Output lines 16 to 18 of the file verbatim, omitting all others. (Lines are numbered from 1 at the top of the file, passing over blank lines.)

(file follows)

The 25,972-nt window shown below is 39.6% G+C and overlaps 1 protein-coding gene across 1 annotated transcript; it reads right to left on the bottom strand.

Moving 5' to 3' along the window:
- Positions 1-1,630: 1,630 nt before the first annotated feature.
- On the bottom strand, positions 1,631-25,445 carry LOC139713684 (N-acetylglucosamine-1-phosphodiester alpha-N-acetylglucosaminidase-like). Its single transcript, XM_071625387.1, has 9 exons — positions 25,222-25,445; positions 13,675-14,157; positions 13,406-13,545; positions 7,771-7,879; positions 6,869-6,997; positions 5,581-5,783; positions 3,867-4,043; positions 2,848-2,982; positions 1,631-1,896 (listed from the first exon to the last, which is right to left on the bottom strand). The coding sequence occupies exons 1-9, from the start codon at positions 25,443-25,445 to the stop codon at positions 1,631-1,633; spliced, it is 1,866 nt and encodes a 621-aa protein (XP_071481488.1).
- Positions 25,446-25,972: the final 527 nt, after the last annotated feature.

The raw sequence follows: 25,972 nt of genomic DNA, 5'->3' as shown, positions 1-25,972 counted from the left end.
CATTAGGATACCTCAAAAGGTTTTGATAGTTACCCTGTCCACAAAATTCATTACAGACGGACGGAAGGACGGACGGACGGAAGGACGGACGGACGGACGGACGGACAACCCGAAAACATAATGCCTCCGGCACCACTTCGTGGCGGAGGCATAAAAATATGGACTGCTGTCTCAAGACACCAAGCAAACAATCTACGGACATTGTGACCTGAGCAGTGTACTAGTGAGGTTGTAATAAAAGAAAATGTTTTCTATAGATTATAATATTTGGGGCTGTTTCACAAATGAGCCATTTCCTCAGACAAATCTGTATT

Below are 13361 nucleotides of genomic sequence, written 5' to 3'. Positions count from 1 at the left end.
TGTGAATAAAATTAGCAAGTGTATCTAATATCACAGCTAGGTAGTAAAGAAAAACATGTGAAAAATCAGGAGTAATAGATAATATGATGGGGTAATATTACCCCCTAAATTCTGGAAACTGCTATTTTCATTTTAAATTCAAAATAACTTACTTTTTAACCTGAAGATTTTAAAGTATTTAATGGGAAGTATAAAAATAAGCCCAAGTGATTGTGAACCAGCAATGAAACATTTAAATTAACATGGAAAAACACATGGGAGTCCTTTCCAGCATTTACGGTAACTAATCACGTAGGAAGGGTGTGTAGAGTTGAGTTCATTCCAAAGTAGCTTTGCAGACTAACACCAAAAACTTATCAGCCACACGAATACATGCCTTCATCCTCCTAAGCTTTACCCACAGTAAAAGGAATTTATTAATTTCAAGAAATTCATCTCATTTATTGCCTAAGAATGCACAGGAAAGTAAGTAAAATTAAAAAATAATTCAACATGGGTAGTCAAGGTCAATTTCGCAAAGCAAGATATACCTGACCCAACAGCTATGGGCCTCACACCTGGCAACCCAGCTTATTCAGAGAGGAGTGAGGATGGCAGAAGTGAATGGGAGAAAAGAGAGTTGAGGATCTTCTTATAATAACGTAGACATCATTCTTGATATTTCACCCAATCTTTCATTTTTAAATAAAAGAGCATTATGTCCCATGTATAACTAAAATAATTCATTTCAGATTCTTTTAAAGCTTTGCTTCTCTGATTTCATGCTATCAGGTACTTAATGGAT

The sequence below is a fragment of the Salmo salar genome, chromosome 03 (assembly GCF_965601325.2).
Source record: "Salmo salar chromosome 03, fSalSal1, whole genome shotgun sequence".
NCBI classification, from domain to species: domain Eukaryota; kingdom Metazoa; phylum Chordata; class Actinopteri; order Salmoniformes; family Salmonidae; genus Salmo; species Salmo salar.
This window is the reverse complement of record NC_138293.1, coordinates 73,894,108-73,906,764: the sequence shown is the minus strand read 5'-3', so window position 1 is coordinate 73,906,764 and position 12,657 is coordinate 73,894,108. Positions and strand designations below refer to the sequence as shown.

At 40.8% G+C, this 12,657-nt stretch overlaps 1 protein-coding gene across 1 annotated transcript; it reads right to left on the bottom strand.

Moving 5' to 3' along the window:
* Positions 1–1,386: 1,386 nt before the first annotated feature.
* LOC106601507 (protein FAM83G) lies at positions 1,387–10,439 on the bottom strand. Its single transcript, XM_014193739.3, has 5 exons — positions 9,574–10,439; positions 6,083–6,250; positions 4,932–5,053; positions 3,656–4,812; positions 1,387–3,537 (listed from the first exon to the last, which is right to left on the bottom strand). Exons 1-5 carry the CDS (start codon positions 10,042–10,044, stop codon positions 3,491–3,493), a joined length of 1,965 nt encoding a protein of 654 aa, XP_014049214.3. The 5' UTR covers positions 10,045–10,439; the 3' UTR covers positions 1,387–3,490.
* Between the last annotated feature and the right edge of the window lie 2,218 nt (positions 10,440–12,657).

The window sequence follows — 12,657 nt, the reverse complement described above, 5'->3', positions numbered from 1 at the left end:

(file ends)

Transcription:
* Positions 1–1,386: 1,386 nt before the first annotated feature.
* LOC106601507 (protein FAM83G) lies at positions 1,387–10,439 on the bottom strand. Its single transcript, XM_014193739.3, has 5 exons — positions 9,574–10,439; positions 6,083–6,250; positions 4,932–5,053; positions 3,656–4,812; positions 1,387–3,537 (listed from the first exon to the last, which is right to left on the bottom strand). Exons 1-5 carry the CDS (start codon positions 10,042–10,044, stop codon positions 3,491–3,493), a joined length of 1,965 nt encoding a protein of 654 aa, XP_014049214.3. The 5' UTR covers positions 10,045–10,439; the 3' UTR covers positions 1,387–3,490.
* Between the last annotated feature and the right edge of the window lie 2,218 nt (positions 10,440–12,657).